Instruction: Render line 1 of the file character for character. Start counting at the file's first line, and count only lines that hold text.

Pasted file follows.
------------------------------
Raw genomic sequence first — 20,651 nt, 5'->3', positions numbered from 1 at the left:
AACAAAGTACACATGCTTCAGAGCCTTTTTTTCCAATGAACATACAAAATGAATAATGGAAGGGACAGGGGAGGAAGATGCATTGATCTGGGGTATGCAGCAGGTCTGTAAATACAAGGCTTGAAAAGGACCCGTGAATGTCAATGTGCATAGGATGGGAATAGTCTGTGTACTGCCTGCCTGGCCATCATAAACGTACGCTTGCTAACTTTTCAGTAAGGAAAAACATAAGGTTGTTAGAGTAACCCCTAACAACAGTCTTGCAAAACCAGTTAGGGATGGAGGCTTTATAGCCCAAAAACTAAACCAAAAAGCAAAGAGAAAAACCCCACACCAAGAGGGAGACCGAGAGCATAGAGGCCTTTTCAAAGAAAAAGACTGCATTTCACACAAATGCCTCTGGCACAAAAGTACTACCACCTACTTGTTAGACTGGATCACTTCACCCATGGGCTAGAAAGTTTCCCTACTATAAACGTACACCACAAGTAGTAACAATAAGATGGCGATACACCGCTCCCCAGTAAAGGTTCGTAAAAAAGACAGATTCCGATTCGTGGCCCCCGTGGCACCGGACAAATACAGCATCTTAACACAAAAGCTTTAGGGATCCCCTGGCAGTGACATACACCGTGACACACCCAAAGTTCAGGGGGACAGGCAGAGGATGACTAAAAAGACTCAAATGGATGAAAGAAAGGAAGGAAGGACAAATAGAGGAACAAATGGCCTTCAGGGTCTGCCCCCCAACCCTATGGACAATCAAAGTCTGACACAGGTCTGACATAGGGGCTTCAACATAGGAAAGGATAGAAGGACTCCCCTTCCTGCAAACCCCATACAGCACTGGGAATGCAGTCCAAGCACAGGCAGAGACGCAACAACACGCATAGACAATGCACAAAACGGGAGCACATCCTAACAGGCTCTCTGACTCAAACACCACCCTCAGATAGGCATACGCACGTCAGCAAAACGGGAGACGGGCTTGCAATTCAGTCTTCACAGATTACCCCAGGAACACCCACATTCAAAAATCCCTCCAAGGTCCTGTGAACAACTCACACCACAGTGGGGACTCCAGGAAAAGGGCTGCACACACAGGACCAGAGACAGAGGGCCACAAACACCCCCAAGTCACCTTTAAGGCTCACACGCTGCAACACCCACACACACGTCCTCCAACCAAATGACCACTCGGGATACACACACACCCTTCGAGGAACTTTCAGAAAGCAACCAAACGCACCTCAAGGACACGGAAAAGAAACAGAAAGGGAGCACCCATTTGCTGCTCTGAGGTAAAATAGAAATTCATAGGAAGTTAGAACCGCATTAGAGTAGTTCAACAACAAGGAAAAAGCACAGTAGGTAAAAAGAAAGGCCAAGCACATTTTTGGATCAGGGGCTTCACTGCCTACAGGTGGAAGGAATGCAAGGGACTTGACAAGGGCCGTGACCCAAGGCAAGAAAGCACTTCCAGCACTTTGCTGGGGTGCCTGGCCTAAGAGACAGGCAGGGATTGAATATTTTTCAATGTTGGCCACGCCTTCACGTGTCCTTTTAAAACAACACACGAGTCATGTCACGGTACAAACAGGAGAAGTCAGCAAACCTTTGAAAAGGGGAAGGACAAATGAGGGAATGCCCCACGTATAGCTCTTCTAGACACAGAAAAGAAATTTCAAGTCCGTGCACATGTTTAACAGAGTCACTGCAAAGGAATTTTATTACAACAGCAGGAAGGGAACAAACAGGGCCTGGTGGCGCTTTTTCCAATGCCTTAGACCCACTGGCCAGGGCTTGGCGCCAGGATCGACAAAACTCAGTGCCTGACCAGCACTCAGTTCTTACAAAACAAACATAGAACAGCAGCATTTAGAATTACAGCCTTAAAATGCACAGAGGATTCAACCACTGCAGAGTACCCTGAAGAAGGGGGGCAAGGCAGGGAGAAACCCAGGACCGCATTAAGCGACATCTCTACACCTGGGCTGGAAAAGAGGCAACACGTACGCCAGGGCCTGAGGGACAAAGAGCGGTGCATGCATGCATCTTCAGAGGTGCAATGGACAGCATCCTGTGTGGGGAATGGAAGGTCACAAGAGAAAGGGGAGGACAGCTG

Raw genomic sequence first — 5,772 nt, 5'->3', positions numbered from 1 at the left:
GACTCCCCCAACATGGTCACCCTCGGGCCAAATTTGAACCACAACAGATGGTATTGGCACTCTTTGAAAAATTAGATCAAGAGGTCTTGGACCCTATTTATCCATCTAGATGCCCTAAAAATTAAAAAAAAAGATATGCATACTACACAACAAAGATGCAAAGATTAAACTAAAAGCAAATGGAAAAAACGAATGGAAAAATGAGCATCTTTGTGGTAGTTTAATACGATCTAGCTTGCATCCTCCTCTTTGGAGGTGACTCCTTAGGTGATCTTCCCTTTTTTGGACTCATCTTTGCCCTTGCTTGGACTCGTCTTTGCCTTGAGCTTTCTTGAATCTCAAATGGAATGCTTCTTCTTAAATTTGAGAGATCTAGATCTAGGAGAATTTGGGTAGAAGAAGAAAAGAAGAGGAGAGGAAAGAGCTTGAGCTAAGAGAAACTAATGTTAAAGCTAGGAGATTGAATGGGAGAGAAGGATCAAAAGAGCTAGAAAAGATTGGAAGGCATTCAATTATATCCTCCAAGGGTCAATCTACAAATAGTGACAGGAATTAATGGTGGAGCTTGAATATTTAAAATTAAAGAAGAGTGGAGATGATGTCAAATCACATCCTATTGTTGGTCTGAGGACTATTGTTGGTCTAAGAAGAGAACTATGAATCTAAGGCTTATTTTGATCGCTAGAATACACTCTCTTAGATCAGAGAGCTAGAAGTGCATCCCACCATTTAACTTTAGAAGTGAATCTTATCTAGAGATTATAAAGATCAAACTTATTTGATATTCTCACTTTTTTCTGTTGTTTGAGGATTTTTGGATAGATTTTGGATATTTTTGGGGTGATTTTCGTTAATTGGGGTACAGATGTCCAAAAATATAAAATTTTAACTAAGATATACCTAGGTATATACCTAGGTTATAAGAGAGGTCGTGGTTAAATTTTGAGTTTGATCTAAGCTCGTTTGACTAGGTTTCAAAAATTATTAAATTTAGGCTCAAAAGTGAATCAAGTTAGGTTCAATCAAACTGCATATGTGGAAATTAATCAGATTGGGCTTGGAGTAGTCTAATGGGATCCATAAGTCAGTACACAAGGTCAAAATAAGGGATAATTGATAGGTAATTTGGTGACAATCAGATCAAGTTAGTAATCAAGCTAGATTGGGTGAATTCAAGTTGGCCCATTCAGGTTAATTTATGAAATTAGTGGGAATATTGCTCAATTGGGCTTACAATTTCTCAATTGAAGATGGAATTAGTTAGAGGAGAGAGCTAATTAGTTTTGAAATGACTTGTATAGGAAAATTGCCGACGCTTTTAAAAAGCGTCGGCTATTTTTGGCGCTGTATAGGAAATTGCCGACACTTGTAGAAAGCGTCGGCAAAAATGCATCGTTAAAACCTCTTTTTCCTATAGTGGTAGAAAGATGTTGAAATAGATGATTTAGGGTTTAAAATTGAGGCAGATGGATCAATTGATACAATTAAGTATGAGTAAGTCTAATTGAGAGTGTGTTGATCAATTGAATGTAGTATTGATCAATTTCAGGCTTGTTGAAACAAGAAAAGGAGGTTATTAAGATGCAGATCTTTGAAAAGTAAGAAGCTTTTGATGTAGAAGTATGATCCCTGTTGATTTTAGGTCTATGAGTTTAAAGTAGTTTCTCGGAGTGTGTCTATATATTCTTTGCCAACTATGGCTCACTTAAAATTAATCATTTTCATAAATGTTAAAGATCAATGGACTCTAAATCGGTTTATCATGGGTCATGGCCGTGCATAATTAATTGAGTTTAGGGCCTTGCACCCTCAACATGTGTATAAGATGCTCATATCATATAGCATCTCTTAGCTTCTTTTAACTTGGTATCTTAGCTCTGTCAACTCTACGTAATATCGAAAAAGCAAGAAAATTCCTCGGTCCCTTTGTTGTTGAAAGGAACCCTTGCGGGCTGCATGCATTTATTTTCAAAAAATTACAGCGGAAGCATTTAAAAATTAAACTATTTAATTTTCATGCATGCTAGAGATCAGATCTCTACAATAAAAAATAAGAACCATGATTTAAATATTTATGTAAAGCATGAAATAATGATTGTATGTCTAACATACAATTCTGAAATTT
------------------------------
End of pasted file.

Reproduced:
Raw genomic sequence first — 20,651 nt, 5'->3', positions numbered from 1 at the left: